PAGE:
Before you begin using a medication, be sure to inform your doctor of any medical conditions or allergies you may have, any medications you are taking, whether you are pregnant or breast-feeding, and any other significant facts about your health. These factors may affect how you should use this medication.
Allergy: Some people who are allergic to other anti-inflammatory medications also experience allergic reactions to diclofenac. Before you take diclofenac, inform your doctor about any previous adverse reactions you have had to medications, especially ketorolac or ibuprofen. Contact your doctor at once if you experience signs of an allergic reaction, such as skin rash, itching, difficulty breathing, or swelling of the face and throat.
Asthma attacks: If you have asthma, seasonal allergic rhinitis, nasal polyps, chronic obstructive lung disease (e.g., chronic bronchitis or emphysema), or chronic infections of the lungs, you may experience asthma attacks while taking diclofenac powder.
Bladder symptoms: This medication can cause bladder symptoms such as frequent or painful urination and blood in urine. If you develop these symptoms, stop taking this medication and contact your doctor immediately.
Drowsiness/dizziness: Some people have reported dizziness, lightheadedness, and confusion while taking this medication. Avoid operating motor vehicles and doing other potentially hazardous activities until you have determined how this medication affects you.
Fertility: As with other NSAIDs, it may be more difficult for a couple to conceive if the woman is taking diclofenac. Stopping the medication allows the body's chemistry to return to normal which often resolves this issue.
Fluid and electrolyte balance: Diclofenac can cause fluid retention and edema (swelling). If you have congestive heart failure, high blood pressure, or any other condition that might lead to fluid retention, you should discuss with you doctor how this medication may affect you medical condition, how your medical condition may affect the dosing and effectiveness of this medication, and whether any special monitoring is needed.
Diclofenac can cause high blood potassium levels. If you are a senior, have diabetes or kidney failure, or are taking certain medications that can increase potassium levels (e.g., enalapril, ramipril, valsartan, amiloride and other similar medications), you should discuss with your doctor whether any special monitoring is needed.
Heart problems: Diclofenac and other similar medications may increase the risk of heart attacks, strokes, and blood clots. The risk is greater with higher doses and long-term use. If you are at risk of heart problems (e.g., have high blood pressure, high cholesterol, diabetes, peripheral arterial disease, heart failure, or coronary artery disease, or you smoke), you should discuss with your doctor how this medication may affect your medical condition, how your medical condition may affect the dosing and effectiveness of this medication, and whether any special monitoring is needed.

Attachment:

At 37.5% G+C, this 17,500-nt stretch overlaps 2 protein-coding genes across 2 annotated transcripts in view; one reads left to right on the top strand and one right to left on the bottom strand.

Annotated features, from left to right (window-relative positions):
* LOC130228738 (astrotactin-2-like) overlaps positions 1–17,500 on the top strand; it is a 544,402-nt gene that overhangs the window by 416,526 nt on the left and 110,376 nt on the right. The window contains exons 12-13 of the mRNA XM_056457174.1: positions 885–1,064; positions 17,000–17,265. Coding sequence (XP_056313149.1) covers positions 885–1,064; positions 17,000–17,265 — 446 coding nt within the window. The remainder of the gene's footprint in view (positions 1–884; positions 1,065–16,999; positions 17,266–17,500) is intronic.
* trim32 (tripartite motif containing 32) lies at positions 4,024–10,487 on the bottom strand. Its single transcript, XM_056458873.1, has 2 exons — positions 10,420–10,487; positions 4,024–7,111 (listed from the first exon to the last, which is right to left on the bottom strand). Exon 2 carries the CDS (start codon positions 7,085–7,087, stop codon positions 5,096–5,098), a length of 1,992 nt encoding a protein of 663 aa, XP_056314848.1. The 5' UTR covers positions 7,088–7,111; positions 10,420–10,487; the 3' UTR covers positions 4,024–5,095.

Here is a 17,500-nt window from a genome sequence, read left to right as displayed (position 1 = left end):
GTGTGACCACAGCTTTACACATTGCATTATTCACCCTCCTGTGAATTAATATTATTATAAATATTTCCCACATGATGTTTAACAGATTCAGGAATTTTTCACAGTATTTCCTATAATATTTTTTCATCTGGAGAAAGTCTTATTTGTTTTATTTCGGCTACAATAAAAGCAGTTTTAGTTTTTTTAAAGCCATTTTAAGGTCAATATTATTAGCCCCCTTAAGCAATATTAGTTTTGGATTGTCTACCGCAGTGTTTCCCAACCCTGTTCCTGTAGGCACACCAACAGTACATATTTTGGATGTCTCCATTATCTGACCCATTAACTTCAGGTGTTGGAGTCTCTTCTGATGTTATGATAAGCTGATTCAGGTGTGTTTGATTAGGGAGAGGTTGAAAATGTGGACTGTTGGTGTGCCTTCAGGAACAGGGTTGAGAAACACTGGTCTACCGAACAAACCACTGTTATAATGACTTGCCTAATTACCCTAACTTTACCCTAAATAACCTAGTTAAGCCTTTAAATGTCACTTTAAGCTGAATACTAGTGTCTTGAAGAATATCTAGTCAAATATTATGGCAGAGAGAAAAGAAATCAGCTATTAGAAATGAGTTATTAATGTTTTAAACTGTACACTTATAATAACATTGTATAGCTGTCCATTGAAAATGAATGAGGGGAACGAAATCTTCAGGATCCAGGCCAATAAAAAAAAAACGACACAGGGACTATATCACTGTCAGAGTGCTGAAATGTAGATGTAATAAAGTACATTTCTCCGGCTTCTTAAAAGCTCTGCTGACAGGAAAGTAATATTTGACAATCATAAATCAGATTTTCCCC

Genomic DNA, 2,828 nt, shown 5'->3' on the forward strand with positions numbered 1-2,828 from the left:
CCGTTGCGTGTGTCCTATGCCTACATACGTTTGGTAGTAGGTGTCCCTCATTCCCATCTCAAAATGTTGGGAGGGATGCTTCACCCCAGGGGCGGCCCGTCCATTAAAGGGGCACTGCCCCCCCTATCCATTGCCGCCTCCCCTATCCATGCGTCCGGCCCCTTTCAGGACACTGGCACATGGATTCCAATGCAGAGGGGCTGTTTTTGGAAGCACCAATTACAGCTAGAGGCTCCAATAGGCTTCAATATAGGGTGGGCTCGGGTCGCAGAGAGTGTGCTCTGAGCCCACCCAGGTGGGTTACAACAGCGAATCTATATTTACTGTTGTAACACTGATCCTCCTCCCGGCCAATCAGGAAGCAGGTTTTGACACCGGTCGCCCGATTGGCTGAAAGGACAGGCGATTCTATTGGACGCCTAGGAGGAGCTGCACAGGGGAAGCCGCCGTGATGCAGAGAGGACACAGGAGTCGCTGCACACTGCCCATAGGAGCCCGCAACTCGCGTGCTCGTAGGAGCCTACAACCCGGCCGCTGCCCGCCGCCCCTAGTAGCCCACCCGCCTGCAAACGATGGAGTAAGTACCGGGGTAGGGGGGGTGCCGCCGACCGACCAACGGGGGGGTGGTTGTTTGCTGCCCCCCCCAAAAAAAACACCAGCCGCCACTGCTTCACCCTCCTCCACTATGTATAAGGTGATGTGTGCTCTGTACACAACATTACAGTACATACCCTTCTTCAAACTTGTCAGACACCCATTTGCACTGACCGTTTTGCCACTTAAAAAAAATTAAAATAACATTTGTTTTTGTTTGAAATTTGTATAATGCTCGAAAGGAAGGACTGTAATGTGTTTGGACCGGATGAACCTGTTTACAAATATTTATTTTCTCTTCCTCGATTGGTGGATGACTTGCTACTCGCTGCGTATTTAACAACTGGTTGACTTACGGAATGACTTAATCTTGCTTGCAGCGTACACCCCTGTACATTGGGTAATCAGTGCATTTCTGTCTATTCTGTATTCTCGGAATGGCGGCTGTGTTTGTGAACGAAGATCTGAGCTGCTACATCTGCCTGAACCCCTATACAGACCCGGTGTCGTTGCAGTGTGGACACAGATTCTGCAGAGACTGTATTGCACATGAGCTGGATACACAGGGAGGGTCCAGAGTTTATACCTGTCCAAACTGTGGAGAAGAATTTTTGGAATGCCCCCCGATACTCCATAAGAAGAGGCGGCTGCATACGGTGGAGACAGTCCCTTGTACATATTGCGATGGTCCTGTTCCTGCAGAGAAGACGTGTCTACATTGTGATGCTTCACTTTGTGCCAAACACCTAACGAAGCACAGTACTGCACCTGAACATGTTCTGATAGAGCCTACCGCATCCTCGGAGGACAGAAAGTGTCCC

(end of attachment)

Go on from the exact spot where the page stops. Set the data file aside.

Infection: This medication may mask the signs of an infection, such as a fever.
Kidney function: This medication is not recommended for people with kidney problems. Long-term use of diclofenac may lead to a higher risk of reduced kidney function. This is most common for people who already have kidney disease, liver disease, or heart failure; for people who take diuretics (water pills); and for seniors.
Liver function: This medication may cause liver problems and is not recommended for people with liver problems. If you develop signs of a liver problem (such as yellow skin or eyes, dark urine, pale stools, abdominal pain, or itchy skin), stop taking the medication and see your doctor as soon as possible.
Stomach problems: Stomach ulcers, perforation, and bleeding from the stomach have been known to occur during therapy with diclofenac. These complications can occur at any time, and are sometimes severe enough to require immediate medical attention. The risk of ulcers and bleeding are increased for people taking higher doses of diclofenac for longer periods of time.
If you are prone to irritation of the stomach and intestines, particularly if you have had a stomach ulcer, bloody stools, or diverticulosis or other inflammatory disease of the stomach or intestines (such as ulcerative colitis or Crohn's disease), discuss with your doctor how this medication may affect their medical condition, how their medical condition may affect the dosing and effectiveness of this medication, and whether any special monitoring is needed.
Stop taking the medication and contact your doctor immediately if you experience symptoms or signs suggestive of stomach ulcers or bleeding in the stomach (black, tarry stools). These reactions can occur at any time during treatment without warning.
Sun sensitivity: This medication may make your skin more sensitive to the sun. While you are using this medication, avoid excessive sun exposure, including tanning beds and sun lamps. If you experience sunburn with itching, swelling, and blistering, stop using this medication and contact your doctor.
Pregnancy: This medication should not be used during pregnancy, especially during the third trimester. Women who are trying to become pregnant should not take this medication. Tell your doctor if you become pregnant while taking this medication.
Breast-feeding: This medication passes into breast milk. This medication should not be used by breast-feeding mothers.
Children: This medication is not recommended for children under 18 years of age.
Seniors: The safety and effectiveness of seniors taking this medication haven not been established. Seniors appear to have a higher risk of side effects with this medication. The lowest effective dosage for the shortest possible duration should be used.